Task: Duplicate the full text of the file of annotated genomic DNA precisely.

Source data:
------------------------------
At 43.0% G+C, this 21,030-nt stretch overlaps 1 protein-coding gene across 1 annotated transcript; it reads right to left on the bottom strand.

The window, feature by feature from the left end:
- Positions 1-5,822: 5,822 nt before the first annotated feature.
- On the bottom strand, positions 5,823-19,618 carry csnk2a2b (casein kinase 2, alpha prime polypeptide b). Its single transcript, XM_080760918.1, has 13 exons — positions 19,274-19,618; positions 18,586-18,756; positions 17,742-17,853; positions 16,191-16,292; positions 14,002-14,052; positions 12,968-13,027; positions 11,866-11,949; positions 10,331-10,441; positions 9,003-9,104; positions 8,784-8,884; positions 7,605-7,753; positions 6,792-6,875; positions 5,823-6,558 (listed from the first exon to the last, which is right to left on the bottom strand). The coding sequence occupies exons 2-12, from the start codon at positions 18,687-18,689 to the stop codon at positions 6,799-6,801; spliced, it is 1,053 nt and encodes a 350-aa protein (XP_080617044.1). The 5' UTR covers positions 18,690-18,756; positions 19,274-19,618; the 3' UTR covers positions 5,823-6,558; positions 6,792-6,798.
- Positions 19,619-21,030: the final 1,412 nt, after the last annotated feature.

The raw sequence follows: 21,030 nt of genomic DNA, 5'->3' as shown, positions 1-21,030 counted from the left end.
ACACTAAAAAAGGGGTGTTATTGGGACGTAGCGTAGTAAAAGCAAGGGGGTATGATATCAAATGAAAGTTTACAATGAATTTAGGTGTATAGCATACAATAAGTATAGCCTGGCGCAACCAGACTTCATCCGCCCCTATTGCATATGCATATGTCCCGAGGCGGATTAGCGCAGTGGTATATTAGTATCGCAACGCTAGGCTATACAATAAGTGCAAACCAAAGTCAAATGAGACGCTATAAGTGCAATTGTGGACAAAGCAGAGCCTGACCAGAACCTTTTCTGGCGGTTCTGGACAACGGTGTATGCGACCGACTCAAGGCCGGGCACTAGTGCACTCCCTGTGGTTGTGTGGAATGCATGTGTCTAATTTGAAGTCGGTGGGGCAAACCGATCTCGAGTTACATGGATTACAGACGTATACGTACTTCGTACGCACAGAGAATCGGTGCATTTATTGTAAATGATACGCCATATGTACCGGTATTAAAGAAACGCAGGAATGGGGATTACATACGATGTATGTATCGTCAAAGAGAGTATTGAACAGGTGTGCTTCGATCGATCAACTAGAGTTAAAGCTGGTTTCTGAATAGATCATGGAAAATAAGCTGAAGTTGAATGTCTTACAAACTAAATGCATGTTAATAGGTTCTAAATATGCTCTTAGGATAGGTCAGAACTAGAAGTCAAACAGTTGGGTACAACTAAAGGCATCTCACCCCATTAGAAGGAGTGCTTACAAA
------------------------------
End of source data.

At 43.0% G+C, this 21,030-nt stretch overlaps 1 protein-coding gene across 1 annotated transcript; it reads right to left on the bottom strand.

The window, feature by feature from the left end:
- Positions 1-5,822: 5,822 nt before the first annotated feature.
- On the bottom strand, positions 5,823-19,618 carry csnk2a2b (casein kinase 2, alpha prime polypeptide b). Its single transcript, XM_080760918.1, has 13 exons — positions 19,274-19,618; positions 18,586-18,756; positions 17,742-17,853; positions 16,191-16,292; positions 14,002-14,052; positions 12,968-13,027; positions 11,866-11,949; positions 10,331-10,441; positions 9,003-9,104; positions 8,784-8,884; positions 7,605-7,753; positions 6,792-6,875; positions 5,823-6,558 (listed from the first exon to the last, which is right to left on the bottom strand). The coding sequence occupies exons 2-12, from the start codon at positions 18,687-18,689 to the stop codon at positions 6,799-6,801; spliced, it is 1,053 nt and encodes a 350-aa protein (XP_080617044.1). The 5' UTR covers positions 18,690-18,756; positions 19,274-19,618; the 3' UTR covers positions 5,823-6,558; positions 6,792-6,798.
- Positions 19,619-21,030: the final 1,412 nt, after the last annotated feature.

The raw sequence follows: 21,030 nt of genomic DNA, 5'->3' as shown, positions 1-21,030 counted from the left end.
ACACTAAAAAAGGGGTGTTATTGGGACGTAGCGTAGTAAAAGCAAGGGGGTATGATATCAAATGAAAGTTTACAATGAATTTAGGTGTATAGCATACAATAAGTATAGCCTGGCGCAACCAGACTTCATCCGCCCCTATTGCATATGCATATGTCCCGAGGCGGATTAGCGCAGTGGTATATTAGTATCGCAACGCTAGGCTATACAATAAGTGCAAACCAAAGTCAAATGAGACGCTATAAGTGCAATTGTGGACAAAGCAGAGCCTGACCAGAACCTTTTCTGGCGGTTCTGGACAACGGTGTATGCGACCGACTCAAGGCCGGGCACTAGTGCACTCCCTGTGGTTGTGTGGAATGCATGTGTCTAATTTGAAGTCGGTGGGGCAAACCGATCTCGAGTTACATGGATTACAGACGTATACGTACTTCGTACGCACAGAGAATCGGTGCATTTATTGTAAATGATACGCCATATGTACCGGTATTAAAGAAACGCAGGAATGGGGATTACATACGATGTATGTATCGTCAAAGAGAGTATTGAACAGGTGTGCTTCGATCGATCAACTAGAGTTAAAGCTGGTTTCTGAATAGATCATGGAAAATAAGCTGAAGTTGAATGTCTTACAAACTAAATGCATGTTAATAGGTTCTAAATATGCTCTTAGGATAGGTCAGAACTAGAAGTCAAACAGTTGGGTACAACTAAAGGCATCTCACCCCATTAGAAGGAGTGCTTACAAA